VOL: 102, ISSUE: 16, PAGE NO: 32Generic and proprietary names
Generic and proprietary names
- Active against the erythrocytic stage of the plasmodium species.
- Prophylaxis of malaria in areas with a high risk of chloroquine-resistant falciparum malaria.
- History of neuropsychiatric disorders including depression and convulsions.
- Hypersensitivity to quinine.
- Pregnancy - avoid pregnancy while taking and for three months after.
- Severe hepatic impairment.
- Cardiac conduction disorders.
- Infants under three months of age or less than 5kg in weight.
- Nausea, vomiting, diarrhoea and abdominal pain.
- Dizziness and loss of balance.
- Sleep disorders.
- Neuropsychiatric reactions.
- Tinnitus and vestibular disorders.
- Visual disturbances.
- Circulatory and cardiac problems.
- Myalgia and arthralgia.
- Fever and malaise.
- Loss of appetite.
- Leucopenia or leucocytosis.
- Other antimalarial drugs.
- Calcium-channel blockers.
- Digitalis drugs.
- Taken only once a week.
- Start 2.5 weeks before entering endemic area and continue for four weeks after leaving.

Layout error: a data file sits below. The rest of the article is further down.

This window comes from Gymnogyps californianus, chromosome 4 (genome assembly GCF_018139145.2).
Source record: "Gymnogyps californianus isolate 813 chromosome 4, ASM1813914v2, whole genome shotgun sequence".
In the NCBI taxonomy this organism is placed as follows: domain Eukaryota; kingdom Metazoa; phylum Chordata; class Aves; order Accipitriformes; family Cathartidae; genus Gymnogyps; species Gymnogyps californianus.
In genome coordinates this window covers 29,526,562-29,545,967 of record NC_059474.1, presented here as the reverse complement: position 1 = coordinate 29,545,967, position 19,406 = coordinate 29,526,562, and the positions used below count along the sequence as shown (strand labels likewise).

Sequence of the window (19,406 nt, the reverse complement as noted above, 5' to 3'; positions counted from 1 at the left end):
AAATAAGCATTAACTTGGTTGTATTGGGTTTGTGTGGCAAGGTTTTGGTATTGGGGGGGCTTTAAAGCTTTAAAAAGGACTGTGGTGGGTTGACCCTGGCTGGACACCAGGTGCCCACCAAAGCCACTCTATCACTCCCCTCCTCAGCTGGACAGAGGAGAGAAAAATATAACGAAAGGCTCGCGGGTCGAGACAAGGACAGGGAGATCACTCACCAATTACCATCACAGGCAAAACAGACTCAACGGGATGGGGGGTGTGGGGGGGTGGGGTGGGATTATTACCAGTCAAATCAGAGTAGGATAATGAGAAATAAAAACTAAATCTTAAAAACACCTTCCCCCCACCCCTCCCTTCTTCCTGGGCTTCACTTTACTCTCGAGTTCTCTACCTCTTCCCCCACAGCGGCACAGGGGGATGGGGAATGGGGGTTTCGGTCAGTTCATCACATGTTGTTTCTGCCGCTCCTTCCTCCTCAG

- Mefloquine doses in the BNF may differ from those in product literature.
- Travellers should be informed about adverse reactions and, if they occur, that they should seek medical advice on alternative antimalarials before the next dose is due.
- Travel to malarious areas should be avoided during pregnancy; if it is unavoidable, effective prophylaxis must be used but mefloquine should be avoided as a matter of principle. However, studies of mefloquine use in pregnancy (including in the first trimester) indicate that it can be considered for travel to chloroquine-resistant areas.
- Mefloquine is considered to be appropriate for use by people with renal impairment and does not require dosage reduction.
- Warn travellers they should still avoid mosquito bites.
- Ensure travellers understand the importance of taking prophylaxis regularly.
- Advise travellers to seek urgent medical attention if ill within one year and especially within three months of return.
- Dizziness or a disturbed sense of balance may affect performance of skilled tasks such as driving.
- The patient information leaflet that describes adverse reactions should always be provided with mefloquine.
Nurses should refer to manufacturer's summary of product characteristics and to appropriate local guidelines